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Long-read, whole-genome shotgun sequence data for five model organisms


Abstract and Figures

Single molecule, real-time (SMRT) sequencing from Pacific Biosciences is increasingly used in many areas of biological research including de novo genome assembly, structural-variant identification, haplotype phasing, mRNA isoform discovery, and base-modification analyses. High-quality, public datasets of SMRT sequences can spur development of analytic tools that can accommodate unique characteristics of SMRT data (long read lengths, lack of GC or amplification bias, and a random error profile leading to high consensus accuracy). In this paper, we describe eight high-coverage SMRT sequence datasets from five organisms (Escherichia coli, Saccharomyces cerevisiae, Neurospora crassa, Arabidopsis thaliana, and Drosophila melanogaster) that have been publicly released to the general scientific community (NCBI Sequence Read Archive ID SRP040522). Data were generated using two sequencing chemistries (P4C2 and P5C3) on the PacBio RS II instrument. The datasets reported here can be used without restriction by the research community to generate whole-genome assemblies, test new algorithms, investigate genome structure and evolution, and identify base modifications in some of the most widely-studied model systems in biological research.
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Long-read, whole-genome shotgun
sequence data for five model
Kristi E. Kim
, Paul Peluso
, Primo Babayan
, P. Jane Yeadon
, Charles Yu
William W. Fisher
, Chen-Shan Chin
, Nicole A. Rapicavoli
, David R. Rank
, Joachim Li
David E.A. Catcheside
, Susan E. Celniker
, Adam M. Phillippy
, Casey M. Bergman
& Jane M. Landolin
Single molecule, real-time (SMRT) sequencing from Pacic Biosciences is increasingly used in many areas of
biological research including de novo genome assembly, structural-variant identication, haplotype phasing,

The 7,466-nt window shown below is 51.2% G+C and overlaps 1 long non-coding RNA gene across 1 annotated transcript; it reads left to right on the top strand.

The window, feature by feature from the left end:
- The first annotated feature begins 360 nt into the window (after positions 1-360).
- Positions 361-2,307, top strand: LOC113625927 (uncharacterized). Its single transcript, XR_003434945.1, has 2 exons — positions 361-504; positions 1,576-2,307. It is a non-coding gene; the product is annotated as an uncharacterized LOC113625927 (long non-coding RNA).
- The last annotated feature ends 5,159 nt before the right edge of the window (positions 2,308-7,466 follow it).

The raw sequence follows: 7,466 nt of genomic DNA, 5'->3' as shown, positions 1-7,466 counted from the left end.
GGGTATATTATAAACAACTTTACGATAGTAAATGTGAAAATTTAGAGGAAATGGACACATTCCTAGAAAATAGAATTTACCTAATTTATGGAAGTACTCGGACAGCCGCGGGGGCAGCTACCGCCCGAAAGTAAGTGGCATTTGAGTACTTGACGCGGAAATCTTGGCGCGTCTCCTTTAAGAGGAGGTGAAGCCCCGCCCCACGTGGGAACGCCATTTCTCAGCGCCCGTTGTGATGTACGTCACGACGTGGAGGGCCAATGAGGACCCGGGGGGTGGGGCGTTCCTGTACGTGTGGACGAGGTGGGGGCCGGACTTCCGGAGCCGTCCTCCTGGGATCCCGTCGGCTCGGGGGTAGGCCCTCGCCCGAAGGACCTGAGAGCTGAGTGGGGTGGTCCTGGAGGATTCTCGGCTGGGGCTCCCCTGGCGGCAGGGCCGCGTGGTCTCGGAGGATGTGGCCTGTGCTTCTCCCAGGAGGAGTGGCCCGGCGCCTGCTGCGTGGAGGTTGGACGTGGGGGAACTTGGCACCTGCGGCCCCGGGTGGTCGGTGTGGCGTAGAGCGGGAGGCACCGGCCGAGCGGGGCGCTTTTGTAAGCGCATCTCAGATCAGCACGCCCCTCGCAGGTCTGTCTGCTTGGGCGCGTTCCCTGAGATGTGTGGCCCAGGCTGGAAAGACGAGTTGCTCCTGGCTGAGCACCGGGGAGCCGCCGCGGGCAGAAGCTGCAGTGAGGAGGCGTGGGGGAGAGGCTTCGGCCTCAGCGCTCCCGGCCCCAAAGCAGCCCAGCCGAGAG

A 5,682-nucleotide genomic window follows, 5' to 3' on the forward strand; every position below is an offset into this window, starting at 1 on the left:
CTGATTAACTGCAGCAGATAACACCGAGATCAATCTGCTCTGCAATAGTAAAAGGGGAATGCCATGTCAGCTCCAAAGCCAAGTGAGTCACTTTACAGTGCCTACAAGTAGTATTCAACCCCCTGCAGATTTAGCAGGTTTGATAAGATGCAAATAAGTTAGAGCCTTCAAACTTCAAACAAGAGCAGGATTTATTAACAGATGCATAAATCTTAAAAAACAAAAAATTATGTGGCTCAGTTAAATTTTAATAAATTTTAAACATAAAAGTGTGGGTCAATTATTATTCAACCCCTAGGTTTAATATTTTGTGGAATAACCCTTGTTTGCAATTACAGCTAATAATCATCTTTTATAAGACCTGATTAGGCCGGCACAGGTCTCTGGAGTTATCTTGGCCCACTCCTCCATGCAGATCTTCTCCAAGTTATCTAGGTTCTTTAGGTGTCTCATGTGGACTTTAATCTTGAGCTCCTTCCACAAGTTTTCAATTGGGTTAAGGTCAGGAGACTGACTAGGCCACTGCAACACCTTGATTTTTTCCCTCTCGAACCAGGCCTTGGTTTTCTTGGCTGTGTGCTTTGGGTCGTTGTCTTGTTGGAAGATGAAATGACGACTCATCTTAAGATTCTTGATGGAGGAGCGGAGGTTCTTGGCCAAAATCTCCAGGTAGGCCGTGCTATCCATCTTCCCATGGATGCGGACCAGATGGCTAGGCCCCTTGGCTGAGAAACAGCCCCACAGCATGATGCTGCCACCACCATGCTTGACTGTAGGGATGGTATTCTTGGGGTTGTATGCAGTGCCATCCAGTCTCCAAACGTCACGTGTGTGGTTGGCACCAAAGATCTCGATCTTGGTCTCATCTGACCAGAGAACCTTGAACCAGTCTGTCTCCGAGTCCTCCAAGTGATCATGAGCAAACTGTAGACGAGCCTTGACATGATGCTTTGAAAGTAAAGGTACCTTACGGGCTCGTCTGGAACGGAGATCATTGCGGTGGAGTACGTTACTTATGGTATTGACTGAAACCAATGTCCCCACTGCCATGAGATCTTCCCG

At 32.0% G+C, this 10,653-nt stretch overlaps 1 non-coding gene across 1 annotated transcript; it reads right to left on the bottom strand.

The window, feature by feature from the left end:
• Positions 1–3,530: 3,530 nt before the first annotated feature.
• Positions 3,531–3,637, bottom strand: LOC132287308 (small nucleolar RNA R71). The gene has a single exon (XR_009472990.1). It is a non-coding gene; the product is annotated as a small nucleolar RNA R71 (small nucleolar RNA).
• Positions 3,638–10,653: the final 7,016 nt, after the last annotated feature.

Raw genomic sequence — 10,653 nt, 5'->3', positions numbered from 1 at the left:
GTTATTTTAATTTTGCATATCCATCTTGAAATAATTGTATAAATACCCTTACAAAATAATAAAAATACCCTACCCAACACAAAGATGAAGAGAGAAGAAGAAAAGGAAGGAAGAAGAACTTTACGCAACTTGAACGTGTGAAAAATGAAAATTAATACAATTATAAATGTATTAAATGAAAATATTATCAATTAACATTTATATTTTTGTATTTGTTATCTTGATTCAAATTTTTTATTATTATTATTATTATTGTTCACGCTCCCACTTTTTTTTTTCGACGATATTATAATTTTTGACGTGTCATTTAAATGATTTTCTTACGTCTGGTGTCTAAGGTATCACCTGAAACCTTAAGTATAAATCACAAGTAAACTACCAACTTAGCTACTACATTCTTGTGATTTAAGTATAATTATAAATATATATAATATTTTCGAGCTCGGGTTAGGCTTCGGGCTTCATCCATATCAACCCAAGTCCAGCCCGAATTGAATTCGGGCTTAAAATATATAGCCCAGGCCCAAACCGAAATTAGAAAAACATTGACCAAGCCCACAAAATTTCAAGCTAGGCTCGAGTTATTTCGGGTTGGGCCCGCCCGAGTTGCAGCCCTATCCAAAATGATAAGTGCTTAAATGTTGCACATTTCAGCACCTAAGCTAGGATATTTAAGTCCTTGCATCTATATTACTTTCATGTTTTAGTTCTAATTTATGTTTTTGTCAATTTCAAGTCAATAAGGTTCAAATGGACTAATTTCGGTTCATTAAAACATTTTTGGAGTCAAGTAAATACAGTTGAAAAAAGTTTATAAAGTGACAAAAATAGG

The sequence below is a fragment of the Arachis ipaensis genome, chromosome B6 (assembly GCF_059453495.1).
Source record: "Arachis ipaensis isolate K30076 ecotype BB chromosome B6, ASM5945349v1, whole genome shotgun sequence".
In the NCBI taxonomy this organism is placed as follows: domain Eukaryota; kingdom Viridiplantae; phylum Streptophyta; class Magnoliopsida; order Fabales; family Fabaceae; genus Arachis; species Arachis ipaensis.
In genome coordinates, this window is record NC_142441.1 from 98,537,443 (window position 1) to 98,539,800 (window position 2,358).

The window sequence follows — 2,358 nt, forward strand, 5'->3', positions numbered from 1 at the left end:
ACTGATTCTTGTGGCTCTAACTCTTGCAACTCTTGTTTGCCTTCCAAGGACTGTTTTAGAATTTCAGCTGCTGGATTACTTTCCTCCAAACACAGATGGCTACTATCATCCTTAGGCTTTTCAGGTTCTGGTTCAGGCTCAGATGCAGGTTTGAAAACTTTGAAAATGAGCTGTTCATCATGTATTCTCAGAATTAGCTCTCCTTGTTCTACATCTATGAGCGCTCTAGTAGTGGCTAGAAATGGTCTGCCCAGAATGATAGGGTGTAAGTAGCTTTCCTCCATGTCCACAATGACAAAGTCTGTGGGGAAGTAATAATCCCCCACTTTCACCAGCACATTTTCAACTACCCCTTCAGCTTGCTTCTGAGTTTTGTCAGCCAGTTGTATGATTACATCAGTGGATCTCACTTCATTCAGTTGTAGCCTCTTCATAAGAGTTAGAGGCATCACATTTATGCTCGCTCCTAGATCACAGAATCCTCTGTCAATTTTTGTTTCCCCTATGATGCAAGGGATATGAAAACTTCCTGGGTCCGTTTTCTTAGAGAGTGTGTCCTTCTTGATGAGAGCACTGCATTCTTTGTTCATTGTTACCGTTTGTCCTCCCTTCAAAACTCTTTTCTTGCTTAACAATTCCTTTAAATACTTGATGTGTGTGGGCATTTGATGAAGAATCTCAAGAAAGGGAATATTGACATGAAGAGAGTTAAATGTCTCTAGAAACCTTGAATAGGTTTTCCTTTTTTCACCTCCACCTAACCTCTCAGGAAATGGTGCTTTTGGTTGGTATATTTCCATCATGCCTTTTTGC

mRNA isoform discovery, and base-modication analyses. High-quality, public datasets of SMRT sequences
can spur development of analytic tools that can accommodate unique characteristics of SMRT data (long
read lengths, lack of GC or amplication bias, and a random error prole leading to high consensus
accuracy). In this paper, we describe eight high-coverage SMRT sequence datasets from ve organisms
(Escherichia coli,Saccharomyces cerevisiae,Neurospora crassa,Arabidopsis thaliana, and Drosophila
melanogaster) that have been publicly released to the general scientic community (NCBI Sequence Read
Archive ID SRP040522). Data were generated using two sequencing chemistries (P4C2 and P5C3) on the
PacBio RS II instrument. The datasets reported here can be used without restriction by the research
community to generate whole-genome assemblies, test new algorithms, investigate genome structure and
evolution, and identify base modications in some of the most widely-studied model systems in biological
Design Type(s) observation design genome sequencing Shotgun Sequencing
Measurement Type(s) DNA sequencing
Technology Type(s) PacBio RS II
Factor Type(s)
Sample Characteristic(s)
Escherichia coli str. K-12 substr. MG1655 Saccharomyces cerevisiae W303
Neurospora crassa OR74A Neurospora crassa Arabidopsis thaliana
Drosophila melanogaster
Pacic Biosciences of California Inc., 1380 Willow Road, Menlo Park, California 94025, USA.
Flinders University,
School of Biological Sciences, PO Box 2100, Adelaide, South Australia 5001, Australia.
Department of Genome